Robert M. Forni

Robert M. Forni: Attorney with Ropers, Majeski, Kohn & Bentley A Professional Corporation

Biography

EXPERIENCE

Robert M. Forni, Jr. is a partner in the Firm’s San Francisco's office, with extensive litigation experience and expertise in ERISA, insurance coverage and bad faith litigation. He specializes in the representation of insurers, employee welfare benefit plans, claims administrators, insurance agents and brokers in all phases of litigation, including trials and appeals, in actions arising from ERISA and insurance coverage disputes in state and federal court as well as NASD arbitrations. He has also provided services as insurer-selected counsel for insureds, and independent representation of insureds as Cumis counsel. His litigation and appellate practice includes prosecuting and defending complex tort and contract actions for breach of contract, bad faith, fraud, declaratory relief, unfair competition, conspiracy, breach of fiduciary duty, specific performance and reformation on behalf of insurers and corporate clients. He has a special interest in counseling insurers and employee welfare plans in the handling of claims and actions in which insurance fraud is suspected. He is experienced in preparing comprehensive coverage opinions and providing coverage advice throughout the claims process. His expertise extends to commercial and personal lines of insurance including disability, commercial general liability, commercial property, homeowners, and automobile. He is a frequent speaker on topics of interest to insurers and employers sponsoring employee welfare plans, including the duty to defend, settle, and initiate settlement negotiations, as well as discovery in bad faith litigation.

Mr. Forni is the author of articles of interest to insurers on issues that arise in ERISA and insurance bad faith litigation, including, Healthy San Francisco's Tradeoffs: Will the Costs of Implementing the City's Health Care Ordinance Ultimately Fall on Workers?, “Policy Interpretation in the Disability Insurance Claim,” “Reviving Stale Insurance Claims When the Contractual and Statutory Limitations Periods Have Run: If You Snooze, Do You Always Lose?,” “Discoverability of Insureds’ Tax Returns in Disability Actions Venued in California: A Three-Step Analysis to Compel Their Disclosure,” and “Off the Clock and on the Hook: A Primer on Employer Liability for the Acts of Employees Committed Away from Work.”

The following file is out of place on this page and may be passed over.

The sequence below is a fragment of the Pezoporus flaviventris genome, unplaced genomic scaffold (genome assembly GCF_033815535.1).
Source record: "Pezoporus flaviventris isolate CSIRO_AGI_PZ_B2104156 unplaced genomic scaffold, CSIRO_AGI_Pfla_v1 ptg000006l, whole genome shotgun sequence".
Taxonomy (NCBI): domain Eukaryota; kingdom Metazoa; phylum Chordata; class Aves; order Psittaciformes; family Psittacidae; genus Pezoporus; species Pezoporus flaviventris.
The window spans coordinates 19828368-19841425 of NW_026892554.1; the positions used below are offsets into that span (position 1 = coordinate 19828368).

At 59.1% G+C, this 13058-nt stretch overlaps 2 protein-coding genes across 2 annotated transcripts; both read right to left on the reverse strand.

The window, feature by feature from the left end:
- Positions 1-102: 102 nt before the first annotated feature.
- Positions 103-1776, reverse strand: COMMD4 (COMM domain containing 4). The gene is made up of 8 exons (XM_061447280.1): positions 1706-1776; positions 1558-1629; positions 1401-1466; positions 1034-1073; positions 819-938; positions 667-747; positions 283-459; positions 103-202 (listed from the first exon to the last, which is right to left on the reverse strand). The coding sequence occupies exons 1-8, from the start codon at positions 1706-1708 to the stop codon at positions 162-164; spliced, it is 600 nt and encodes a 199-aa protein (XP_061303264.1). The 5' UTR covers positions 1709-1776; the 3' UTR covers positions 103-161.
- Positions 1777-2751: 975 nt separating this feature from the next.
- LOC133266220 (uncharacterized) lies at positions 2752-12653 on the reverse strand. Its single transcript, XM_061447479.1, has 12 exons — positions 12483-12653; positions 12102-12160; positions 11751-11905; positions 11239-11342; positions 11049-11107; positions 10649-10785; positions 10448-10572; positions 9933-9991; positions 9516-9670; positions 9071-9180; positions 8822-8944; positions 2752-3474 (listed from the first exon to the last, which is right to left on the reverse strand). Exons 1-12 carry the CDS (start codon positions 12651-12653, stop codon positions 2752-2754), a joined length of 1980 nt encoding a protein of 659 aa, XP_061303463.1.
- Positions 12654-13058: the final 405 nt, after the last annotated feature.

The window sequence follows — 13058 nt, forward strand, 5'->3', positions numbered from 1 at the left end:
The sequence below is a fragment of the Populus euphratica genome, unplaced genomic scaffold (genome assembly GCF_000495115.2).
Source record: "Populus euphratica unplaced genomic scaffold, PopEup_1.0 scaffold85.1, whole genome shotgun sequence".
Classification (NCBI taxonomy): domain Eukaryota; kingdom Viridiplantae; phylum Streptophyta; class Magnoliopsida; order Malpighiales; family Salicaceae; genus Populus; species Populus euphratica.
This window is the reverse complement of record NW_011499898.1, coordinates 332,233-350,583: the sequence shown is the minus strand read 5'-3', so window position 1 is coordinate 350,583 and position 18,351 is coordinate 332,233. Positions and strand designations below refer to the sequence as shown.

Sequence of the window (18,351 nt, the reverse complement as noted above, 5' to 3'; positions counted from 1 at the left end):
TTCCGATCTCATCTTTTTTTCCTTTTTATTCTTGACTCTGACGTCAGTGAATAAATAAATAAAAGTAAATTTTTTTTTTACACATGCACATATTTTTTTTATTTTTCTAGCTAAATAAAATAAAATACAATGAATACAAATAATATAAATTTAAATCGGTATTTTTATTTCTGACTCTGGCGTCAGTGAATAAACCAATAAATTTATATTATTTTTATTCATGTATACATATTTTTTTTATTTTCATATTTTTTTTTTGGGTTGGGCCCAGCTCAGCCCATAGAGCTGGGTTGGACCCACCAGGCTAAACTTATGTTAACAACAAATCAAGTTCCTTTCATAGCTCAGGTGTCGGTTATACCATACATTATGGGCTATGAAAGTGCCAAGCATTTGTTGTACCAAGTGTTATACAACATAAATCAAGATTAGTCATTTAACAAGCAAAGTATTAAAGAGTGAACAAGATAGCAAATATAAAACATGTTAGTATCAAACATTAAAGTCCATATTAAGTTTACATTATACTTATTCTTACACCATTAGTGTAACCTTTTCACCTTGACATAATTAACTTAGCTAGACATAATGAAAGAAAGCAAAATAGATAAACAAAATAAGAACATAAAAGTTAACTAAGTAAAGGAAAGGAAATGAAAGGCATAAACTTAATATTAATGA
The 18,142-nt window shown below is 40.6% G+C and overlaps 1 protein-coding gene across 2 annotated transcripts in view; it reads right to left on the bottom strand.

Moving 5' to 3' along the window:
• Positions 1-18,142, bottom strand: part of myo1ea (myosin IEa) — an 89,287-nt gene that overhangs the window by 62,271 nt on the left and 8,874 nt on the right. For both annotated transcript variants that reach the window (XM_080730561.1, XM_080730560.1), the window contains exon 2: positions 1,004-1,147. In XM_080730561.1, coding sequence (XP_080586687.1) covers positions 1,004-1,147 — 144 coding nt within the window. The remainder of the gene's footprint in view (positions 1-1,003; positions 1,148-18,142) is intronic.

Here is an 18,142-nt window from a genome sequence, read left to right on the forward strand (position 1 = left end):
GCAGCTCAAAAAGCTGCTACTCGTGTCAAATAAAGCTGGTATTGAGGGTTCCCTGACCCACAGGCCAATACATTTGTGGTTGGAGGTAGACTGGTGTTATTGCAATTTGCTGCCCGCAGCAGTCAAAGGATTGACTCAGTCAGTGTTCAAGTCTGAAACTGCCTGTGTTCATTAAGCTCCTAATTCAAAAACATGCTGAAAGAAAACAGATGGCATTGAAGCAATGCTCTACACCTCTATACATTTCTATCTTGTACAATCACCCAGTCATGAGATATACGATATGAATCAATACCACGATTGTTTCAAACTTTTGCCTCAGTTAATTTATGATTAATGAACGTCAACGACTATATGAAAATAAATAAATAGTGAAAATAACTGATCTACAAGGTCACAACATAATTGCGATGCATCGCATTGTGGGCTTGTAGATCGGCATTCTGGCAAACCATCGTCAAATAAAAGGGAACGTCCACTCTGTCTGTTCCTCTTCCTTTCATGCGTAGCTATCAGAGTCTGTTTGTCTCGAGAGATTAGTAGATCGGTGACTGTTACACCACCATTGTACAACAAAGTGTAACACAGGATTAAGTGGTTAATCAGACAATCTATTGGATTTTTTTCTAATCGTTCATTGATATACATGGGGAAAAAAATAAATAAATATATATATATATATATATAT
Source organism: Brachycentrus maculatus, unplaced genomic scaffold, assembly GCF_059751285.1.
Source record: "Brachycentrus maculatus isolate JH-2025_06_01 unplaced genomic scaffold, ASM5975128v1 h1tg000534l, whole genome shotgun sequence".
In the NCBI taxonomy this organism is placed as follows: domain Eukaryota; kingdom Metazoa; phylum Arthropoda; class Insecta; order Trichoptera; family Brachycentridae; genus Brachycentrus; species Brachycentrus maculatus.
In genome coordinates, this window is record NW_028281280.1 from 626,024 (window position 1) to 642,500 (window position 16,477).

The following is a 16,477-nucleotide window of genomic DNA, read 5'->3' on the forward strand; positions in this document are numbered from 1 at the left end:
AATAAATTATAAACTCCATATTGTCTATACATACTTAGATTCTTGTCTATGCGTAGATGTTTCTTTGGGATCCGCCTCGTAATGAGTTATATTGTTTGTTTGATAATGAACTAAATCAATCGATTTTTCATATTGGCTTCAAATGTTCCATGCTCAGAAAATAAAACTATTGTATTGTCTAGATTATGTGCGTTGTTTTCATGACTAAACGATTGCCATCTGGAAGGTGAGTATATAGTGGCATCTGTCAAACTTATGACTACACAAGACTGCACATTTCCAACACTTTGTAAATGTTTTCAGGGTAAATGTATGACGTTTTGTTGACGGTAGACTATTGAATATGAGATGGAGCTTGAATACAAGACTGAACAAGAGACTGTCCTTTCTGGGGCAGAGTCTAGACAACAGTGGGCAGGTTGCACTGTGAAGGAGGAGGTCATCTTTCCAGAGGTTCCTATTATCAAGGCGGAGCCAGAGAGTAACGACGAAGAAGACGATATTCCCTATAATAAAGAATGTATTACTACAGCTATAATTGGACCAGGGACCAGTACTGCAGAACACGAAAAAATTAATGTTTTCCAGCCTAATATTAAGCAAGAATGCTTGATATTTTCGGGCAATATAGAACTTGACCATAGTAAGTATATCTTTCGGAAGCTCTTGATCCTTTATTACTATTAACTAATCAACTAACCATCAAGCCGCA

Mr. Forni obtained his J.D. from the Santa Clara University School of Law and his Bachelor of Arts degree from the University of Pennsylvania, from which he graduated cum laude with honors in history. He is admitted to practice before all state and federal courts in California, including the Ninth Circuit Court of Appeals and the U.S. Supreme Court. He is a member of the California Bar, the Defense Research Institute, the Association of Defense Counsel (ADC) of Northern California and Nevada, and the American Bar Association. In his “free time,” Mr. Forni is an avid cyclist, wine enthusiast and amateur chef.

News

•Robert M. Forni, Jr., obtained a verdict in favor of the defendant-insurer, Liberty Life Assurance Company of Boston. January 20, 2017
Robert M. Forni
On January 13, Ropers Majeski Partner, Robert M. Forni, Jr., obtained a verdict in favor of the defendant-insurer, Liberty Life Assurance Company of Boston, following a bench trial in a federal lawsuit arising from the termination of the plaintiff’s long-term disability (LTD) benefits under an employee welfare benefit plan governed by the Employee Retirement Income Security Act of 1974 (ERISA).
•Robert M. Forni, Jr., obtained a judgment in favor of the defendant-insurer, Liberty Life Assurance Company of Boston January 20, 2017
Robert M. Forni
On December 20, 2016, Ropers Majeski partner, Robert M. Forni, Jr., obtained a judgment in favor of the defendant-insurer, Liberty Life Assurance Company of Boston, in a federal lawsuit arising from the termination of the plaintiff’s long-term disability (LTD) benefits under an employee welfare benefit plan governed by the Employee Retirement Income Security Act of 1974, 29 U.